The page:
"I'm glad you brought that up, I didn't realize I do that," Doremus said, smiling. I won. Doremus and I were on our way to becoming BFFs. My dad was going to be so proud.
But things went downhill from there.
I checked my recorder, mid-conversation. Note to reader: Don't ever check your recorder mid-conversation. An interview is like a family dinner and you can't check your phone until it's over. But since I did, I happened to notice that we were less than five minutes into our conversation and I was out of questions.
I then remembered to ask him about his upcoming project "Equals," a sci-fi romance. Yes, I thought. I was back on track. I asked him if Felicity would appear in that film too and, well -- Doremus, it's not your fault. It was my job to check IMDB and see that Nicholas Hoult and Kristen Stewart had already been cast as leads. It's something that everyone should do instinctively before conducting an interview, but somehow, it just hadn't occurred to me.
After the slip, I hardly knew what else to ask and I'm pretty sure Doremus noticed. At one point, I just babbled on about my personal relationship with the film. I caught myself saying "I really didn't understand..." about a scene that I had thought was completely improvised where Lauren, the daughter of the Guy Pearce's character, hits Sophie. Turns out it wasn't improvised. It was always in the script. I know nothing.
You have to understand that Doremus had been doing back-to-back interviews all day. The guy who went in before me took up the full 15 minutes and I didn't want to leave until I had at least 10 full minutes.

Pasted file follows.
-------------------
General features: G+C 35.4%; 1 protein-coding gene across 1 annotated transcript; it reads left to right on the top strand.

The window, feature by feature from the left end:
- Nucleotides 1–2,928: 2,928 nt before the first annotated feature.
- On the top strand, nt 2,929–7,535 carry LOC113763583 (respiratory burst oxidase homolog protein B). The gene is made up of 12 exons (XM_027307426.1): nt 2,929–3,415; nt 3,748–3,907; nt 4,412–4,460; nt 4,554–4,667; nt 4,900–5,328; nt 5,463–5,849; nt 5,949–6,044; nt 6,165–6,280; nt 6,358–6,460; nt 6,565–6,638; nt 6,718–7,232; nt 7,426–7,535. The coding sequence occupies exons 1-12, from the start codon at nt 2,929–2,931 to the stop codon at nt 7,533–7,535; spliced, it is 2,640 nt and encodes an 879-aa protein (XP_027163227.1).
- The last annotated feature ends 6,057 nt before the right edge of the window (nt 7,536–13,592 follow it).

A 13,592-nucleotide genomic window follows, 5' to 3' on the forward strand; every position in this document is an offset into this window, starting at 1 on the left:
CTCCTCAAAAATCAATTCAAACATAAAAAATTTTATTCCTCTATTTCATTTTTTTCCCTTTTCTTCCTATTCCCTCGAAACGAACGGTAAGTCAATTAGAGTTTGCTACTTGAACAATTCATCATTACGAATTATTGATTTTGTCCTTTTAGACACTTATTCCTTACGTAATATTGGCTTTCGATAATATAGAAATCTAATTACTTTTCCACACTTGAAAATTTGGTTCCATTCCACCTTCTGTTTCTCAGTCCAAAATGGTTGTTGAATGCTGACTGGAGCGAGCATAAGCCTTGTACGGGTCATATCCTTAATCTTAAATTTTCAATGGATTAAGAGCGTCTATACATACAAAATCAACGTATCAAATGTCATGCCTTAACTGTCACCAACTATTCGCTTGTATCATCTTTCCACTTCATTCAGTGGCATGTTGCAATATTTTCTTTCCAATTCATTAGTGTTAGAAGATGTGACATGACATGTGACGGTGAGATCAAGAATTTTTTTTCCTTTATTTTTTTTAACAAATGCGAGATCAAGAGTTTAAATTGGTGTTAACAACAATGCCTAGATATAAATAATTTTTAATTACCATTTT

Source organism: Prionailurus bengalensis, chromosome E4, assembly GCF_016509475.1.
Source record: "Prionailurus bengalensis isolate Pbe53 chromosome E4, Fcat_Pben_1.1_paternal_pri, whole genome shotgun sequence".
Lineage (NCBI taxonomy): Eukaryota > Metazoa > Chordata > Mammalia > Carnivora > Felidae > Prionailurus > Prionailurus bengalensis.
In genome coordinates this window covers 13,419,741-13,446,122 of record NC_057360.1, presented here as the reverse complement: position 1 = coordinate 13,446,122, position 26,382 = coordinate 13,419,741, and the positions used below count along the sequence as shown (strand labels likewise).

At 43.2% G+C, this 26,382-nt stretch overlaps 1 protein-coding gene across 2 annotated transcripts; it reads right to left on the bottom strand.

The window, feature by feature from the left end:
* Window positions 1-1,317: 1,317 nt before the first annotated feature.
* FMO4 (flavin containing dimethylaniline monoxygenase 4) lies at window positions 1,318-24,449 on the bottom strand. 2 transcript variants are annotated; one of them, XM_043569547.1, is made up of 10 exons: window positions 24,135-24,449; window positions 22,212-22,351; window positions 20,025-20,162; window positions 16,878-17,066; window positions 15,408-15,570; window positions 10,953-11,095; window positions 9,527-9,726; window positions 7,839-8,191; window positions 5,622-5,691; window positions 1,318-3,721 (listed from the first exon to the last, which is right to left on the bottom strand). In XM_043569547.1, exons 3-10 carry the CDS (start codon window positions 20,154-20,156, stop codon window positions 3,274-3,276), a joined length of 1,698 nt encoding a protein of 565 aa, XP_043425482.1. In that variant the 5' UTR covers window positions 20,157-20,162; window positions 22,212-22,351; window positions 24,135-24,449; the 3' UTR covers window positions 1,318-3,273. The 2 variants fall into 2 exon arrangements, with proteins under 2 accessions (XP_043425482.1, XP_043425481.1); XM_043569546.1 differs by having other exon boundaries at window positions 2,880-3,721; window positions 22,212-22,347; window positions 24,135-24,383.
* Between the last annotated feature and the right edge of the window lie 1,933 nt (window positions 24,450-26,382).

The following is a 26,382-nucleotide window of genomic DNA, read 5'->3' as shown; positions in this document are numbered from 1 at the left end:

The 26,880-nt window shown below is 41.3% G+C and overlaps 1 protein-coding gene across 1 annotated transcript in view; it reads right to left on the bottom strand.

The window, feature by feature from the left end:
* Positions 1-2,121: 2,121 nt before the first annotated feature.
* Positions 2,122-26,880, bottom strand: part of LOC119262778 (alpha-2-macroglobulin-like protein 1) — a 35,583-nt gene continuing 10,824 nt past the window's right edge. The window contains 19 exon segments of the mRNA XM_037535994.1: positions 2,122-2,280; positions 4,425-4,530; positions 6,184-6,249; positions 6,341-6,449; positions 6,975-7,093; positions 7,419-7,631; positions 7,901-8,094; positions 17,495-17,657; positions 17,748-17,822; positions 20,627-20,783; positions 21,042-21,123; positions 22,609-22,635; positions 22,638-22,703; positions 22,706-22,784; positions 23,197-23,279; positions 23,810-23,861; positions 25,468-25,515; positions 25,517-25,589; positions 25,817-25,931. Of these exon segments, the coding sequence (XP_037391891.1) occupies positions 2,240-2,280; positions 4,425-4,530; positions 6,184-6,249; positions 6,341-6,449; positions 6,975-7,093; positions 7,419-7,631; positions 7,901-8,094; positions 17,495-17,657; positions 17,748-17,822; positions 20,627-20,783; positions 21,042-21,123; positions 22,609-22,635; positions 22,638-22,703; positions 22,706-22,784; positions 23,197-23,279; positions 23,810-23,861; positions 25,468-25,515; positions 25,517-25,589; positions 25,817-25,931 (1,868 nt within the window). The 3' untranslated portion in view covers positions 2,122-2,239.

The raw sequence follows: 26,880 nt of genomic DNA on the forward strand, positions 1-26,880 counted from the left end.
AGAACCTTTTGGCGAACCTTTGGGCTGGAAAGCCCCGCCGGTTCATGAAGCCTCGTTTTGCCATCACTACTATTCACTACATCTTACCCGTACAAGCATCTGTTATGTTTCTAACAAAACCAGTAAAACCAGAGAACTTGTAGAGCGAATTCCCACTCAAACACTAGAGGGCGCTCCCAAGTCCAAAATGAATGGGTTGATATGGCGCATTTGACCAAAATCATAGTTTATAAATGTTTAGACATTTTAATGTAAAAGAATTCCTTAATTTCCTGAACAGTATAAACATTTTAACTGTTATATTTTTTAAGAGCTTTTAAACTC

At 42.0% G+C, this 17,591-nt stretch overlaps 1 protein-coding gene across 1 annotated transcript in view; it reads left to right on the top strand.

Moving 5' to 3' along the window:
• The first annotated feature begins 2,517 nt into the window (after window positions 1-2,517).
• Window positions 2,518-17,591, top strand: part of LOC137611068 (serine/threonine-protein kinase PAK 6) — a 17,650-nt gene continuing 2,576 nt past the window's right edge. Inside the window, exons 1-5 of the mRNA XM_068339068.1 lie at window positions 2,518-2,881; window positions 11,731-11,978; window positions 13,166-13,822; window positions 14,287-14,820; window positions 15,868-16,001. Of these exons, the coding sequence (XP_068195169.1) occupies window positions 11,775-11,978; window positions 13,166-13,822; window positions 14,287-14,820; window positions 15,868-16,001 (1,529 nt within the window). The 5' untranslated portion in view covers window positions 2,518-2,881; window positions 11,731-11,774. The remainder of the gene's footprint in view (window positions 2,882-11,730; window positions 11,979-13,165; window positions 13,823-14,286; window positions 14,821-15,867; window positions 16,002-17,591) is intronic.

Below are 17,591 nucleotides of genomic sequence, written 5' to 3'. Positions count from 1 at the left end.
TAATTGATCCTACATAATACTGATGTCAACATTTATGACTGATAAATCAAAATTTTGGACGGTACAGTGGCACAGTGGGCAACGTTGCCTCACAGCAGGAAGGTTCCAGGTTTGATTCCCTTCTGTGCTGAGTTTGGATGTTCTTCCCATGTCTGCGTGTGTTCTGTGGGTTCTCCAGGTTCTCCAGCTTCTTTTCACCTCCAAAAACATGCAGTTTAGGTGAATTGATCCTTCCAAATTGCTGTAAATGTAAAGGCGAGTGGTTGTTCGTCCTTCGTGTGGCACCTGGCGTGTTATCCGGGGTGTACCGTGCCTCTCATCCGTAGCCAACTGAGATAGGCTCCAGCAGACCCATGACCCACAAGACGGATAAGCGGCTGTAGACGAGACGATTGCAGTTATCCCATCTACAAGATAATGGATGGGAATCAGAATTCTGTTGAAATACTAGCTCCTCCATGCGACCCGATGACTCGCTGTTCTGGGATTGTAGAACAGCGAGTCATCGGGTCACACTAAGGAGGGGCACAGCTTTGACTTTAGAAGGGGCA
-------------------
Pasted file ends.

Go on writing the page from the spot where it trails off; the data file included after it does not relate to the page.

So I proceeded to humiliate myself by asking what he watched on TV, justifying the question by saying "it seems to be the thing film directors are doing lately."
Doremus told me he liked "soaps like 'Homeland' and 'House of Cards'" and I agreed those are great ones. They key to any stable relationship is communication and I was failing you, Doremus. I had nothing else to say. I was stalling.
As we hit the nine minute mark, I realized it was probably best I wrapped up before I appeared any more unprofessional, and this is where I made the most fatal flaw. As I was about to stand up, I told Doremus that I didn't have much else to say and asked if there was any subject matter he'd specifically like to talk about. I, the person who was supposed to be steering the conversation, became a backseat passenger. No one was driving the car.
He politely said he had nothing specific to talk about and it was over. I finished and I had failed. We shook hands and I thanked him and said goodbye to what I had hoped would be a blossoming friendship.
As I walked out, the organizers and press people in the office gave me funny looks. One woman even said, "that was fast." I nodded and left, embarrassed, but hopefully wiser.
"Breathe In" will be released on Friday, March 28 in NYC and will open in Los Angeles and San Francisco on April 4.